Family portraits are no longer about sitting in straight-backed chairs in a row and saying ‘cheese’, according to the whims of the man who clicks from under a black cloth. Families these days know exactly what they want in a portrait and how it should be shot. Anusha Parthasarathy meets a few contemporary family portrait photographers who talk about changing times.
Edge Design House
Bhargavii Mani and Kota, who run Edge Design House in Adyar, shoot families in their studio but it’s not the usual family portrait. “Today, families want us to bring out every detail in a portrait,” says Bhargavii, “But the trick is to realise we are not handling professional models. Most people are intimidated by lights and having to face the camera. We encourage at least one meeting prior to the shoot so that we understand the requirement and acquaint ourselves with the family.”
They feel that traditional family portraiture was a means of documentation and sometimes the participants were discouraged from smiling. “In the old days, portraits were stiff and formal. The image would establish the hierarchy; the father would be seated, the mother would stand near her husband and the kids would either be seated below or standing near their father. Most of the time, this would be their only picture together,” she says, “The present generation prefers to treat their kids like friends. People are happy to pose before a camera.”
Just how quirky are their clients? “We shot this family which bonds over watermelon and wax crayons. When they came to our studio, we brought out slices of watermelon and some chart paper and crayons. Within seconds, they forgot they were in a studio and started having fun. This is a memory that would mean something to them even a decade from now.”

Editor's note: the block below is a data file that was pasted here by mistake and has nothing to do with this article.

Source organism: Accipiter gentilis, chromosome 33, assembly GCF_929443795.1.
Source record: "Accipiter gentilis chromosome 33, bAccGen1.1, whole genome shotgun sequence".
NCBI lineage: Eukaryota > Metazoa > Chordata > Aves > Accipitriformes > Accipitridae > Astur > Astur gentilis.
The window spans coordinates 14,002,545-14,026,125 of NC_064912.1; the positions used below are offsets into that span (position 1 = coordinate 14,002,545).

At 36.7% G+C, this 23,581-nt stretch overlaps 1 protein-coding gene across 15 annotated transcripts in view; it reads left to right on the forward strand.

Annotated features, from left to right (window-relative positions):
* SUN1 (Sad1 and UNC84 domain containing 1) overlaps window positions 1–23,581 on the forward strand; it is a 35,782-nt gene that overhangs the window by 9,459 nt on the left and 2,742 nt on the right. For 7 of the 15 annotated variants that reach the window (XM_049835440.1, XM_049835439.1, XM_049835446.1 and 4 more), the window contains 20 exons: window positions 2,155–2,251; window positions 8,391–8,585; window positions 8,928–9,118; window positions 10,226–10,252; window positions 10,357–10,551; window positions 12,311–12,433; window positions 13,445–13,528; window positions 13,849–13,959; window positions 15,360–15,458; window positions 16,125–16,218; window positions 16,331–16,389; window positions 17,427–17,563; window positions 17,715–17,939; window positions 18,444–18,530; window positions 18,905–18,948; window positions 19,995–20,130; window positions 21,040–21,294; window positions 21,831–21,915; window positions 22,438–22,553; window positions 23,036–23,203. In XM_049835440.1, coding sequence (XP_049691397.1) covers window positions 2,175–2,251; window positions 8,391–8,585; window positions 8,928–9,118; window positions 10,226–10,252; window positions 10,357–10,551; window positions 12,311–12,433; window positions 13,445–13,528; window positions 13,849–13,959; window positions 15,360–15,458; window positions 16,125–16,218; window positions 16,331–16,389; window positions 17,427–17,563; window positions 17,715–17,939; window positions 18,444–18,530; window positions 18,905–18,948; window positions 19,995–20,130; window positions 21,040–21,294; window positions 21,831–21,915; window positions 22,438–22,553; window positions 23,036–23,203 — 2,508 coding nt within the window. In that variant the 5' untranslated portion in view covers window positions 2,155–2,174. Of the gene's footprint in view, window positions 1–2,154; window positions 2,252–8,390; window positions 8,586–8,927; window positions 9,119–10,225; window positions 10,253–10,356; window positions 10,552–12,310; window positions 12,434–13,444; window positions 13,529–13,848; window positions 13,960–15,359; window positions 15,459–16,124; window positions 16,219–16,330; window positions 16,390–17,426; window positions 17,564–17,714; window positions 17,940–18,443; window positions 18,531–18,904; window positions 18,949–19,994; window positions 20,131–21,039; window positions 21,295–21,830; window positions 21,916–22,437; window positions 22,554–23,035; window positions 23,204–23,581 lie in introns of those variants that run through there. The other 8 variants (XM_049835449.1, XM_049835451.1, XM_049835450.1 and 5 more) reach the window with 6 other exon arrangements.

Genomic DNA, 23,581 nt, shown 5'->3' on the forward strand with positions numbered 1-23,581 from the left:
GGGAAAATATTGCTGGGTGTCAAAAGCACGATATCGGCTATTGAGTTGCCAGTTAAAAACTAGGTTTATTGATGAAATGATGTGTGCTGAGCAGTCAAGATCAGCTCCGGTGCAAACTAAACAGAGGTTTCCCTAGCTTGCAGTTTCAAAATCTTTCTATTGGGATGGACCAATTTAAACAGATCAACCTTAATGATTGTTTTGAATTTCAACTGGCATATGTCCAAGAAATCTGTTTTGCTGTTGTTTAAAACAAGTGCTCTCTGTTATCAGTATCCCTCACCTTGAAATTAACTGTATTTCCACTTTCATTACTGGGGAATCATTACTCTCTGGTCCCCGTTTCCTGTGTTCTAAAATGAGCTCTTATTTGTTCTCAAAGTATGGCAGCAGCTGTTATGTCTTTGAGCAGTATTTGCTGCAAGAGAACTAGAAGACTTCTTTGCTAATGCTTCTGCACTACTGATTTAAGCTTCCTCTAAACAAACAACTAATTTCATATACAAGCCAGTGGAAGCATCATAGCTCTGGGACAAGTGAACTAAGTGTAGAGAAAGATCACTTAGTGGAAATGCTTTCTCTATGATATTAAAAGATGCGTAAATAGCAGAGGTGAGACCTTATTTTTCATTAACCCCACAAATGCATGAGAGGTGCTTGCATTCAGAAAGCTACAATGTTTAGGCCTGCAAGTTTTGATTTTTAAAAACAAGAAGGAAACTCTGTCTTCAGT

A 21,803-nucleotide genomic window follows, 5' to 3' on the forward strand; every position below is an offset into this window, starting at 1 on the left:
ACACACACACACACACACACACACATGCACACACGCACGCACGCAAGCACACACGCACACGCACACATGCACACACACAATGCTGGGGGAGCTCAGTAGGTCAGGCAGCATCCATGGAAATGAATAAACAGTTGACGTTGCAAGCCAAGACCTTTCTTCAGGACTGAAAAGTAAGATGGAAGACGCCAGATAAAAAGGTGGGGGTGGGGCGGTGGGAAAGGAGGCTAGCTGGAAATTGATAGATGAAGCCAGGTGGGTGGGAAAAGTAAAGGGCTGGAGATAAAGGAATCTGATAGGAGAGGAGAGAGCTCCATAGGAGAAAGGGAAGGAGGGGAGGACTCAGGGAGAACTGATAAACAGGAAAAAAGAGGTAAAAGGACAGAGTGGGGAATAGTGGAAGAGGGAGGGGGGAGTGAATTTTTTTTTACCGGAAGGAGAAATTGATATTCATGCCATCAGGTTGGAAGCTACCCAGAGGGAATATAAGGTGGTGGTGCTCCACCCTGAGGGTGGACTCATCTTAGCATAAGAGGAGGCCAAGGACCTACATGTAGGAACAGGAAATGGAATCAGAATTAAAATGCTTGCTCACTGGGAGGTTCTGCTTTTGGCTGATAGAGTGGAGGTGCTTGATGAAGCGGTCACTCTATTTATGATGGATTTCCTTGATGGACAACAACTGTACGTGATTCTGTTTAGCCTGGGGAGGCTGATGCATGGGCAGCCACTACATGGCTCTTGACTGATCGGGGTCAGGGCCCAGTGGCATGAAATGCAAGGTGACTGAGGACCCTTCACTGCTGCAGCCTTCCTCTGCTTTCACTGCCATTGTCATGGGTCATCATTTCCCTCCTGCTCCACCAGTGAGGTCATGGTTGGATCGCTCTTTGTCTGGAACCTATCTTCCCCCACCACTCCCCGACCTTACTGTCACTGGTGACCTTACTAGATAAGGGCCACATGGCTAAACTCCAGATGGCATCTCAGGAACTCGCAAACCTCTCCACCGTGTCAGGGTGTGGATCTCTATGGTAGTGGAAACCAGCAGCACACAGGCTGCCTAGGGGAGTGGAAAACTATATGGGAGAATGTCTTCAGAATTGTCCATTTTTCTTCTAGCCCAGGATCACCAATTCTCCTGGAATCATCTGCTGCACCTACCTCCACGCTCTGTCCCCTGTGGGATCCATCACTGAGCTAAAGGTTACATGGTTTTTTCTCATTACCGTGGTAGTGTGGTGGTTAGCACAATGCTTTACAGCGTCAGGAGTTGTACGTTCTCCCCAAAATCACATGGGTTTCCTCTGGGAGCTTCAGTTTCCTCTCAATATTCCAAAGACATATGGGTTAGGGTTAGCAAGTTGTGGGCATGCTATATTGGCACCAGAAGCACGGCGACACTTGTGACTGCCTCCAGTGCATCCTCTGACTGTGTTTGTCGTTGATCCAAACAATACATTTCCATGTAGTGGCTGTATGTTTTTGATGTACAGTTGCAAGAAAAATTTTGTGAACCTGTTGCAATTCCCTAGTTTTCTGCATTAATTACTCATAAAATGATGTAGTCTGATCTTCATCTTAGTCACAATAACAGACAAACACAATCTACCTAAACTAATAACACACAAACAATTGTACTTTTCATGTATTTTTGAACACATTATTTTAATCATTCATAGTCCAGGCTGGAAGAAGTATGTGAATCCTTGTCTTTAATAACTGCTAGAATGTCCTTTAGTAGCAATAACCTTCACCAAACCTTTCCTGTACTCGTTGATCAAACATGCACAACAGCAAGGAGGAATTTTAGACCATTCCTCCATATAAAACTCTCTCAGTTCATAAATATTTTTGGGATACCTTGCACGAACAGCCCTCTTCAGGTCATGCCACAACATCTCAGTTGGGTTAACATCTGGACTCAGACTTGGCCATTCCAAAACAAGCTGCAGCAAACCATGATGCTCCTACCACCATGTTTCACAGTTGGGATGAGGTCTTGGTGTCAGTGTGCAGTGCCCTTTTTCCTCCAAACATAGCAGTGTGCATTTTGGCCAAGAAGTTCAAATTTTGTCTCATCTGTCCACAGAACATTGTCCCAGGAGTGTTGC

Edge Design House is located at 32, 5th Main Road, Kasturba Nagar, Adyar. For details, call 2441 3343.
Purple Frog Photography
A staunch believer in the magic of natural light, Shefalii Dadabhoy has been shooting families and kids since 2008, under her brand Purple Frog Photography. “I don’t do studio photography and strictly shoot in natural light. I also believe people are most comfortable in their homes and that’s why I usually go to the client’s house to shoot,” says Shefalii.
Purple Frog’s pictures are not just about shooting families but also about capturing a moment or emotion. “Most people aren’t comfortable in front of a camera. Usually, if it’s a family portrait taken in a studio, everyone just stands in front of a blue background, the photographer asks them to tilt their head or lift their chin up and then it’s over. What I do is different and personalised. I visit your home, spend time with you and start shooting when you are in the right mood,” she explains.
Shefalii loves capturing those priceless moments. “I’ve watched a child taking its first step during a shoot and another where we shot four generations (from the great grandmother to the grandchild). Maternity shoots are always interesting because you see how parents bond with their child. Every shoot is different and you get lovely pictures when people relax and are themselves,” she smiles.
Visit Purple Frog at www.purplefrog.co.in.
Sports Photographer Varun Shridhar who also dabbles in family portraiture says it’s not as easy as it looks. “Far more importance is given to the landscape today, compared to five years ago. Some families are particular about the ambience. It helps them to be in their comfort zone and preserves good memories of the place,” he says.
Families today no longer listen to the photographer. “In the 90s, people let the photographer decide what might be good. Now, they know what they want and even the style influences the choice of photographer.”
Clicking families could be a challenge if there are no children around, feels Varun. “Kids keep the mood light. They give that space to try something unusual,” he adds.
Visit Varun Shridhar’s page at www.facebook.com/varunshridhar.photography